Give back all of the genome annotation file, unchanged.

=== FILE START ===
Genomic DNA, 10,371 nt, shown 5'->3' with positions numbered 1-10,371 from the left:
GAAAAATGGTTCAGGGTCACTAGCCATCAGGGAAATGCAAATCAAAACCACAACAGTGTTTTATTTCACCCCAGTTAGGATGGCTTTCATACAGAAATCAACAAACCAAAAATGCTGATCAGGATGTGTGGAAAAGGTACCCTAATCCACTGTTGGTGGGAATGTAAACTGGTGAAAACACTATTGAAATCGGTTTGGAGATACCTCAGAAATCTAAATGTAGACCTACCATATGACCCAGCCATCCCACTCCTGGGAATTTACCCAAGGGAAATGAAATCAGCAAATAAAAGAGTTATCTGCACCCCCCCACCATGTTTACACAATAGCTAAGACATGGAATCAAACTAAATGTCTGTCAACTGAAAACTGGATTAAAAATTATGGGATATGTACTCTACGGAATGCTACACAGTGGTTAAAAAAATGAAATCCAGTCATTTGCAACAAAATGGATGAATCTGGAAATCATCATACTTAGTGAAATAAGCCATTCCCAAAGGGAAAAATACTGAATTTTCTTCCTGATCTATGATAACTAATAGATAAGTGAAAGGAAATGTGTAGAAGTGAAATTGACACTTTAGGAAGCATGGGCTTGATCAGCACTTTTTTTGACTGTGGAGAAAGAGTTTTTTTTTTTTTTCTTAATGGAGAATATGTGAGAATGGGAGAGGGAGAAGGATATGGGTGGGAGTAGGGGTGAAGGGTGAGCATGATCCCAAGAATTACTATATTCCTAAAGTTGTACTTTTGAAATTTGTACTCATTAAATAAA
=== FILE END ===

Genomic DNA, 10,371 nt, shown 5'->3' with positions numbered 1-10,371 from the left:
GAAAAATGGTTCAGGGTCACTAGCCATCAGGGAAATGCAAATCAAAACCACAACAGTGTTTTATTTCACCCCAGTTAGGATGGCTTTCATACAGAAATCAACAAACCAAAAATGCTGATCAGGATGTGTGGAAAAGGTACCCTAATCCACTGTTGGTGGGAATGTAAACTGGTGAAAACACTATTGAAATCGGTTTGGAGATACCTCAGAAATCTAAATGTAGACCTACCATATGACCCAGCCATCCCACTCCTGGGAATTTACCCAAGGGAAATGAAATCAGCAAATAAAAGAGTTATCTGCACCCCCCCACCATGTTTACACAATAGCTAAGACATGGAATCAAACTAAATGTCTGTCAACTGAAAACTGGATTAAAAATTATGGGATATGTACTCTACGGAATGCTACACAGTGGTTAAAAAAATGAAATCCAGTCATTTGCAACAAAATGGATGAATCTGGAAATCATCATACTTAGTGAAATAAGCCATTCCCAAAGGGAAAAATACTGAATTTTCTTCCTGATCTATGATAACTAATAGATAAGTGAAAGGAAATGTGTAGAAGTGAAATTGACACTTTAGGAAGCATGGGCTTGATCAGCACTTTTTTTGACTGTGGAGAAAGAGTTTTTTTTTTTTTTCTTAATGGAGAATATGTGAGAATGGGAGAGGGAGAAGGATATGGGTGGGAGTAGGGGTGAAGGGTGAGCATGATCCCAAGAATTACTATATTCCTAAAGTTGTACTTTTGAAATTTGTACTCATTAAATAAA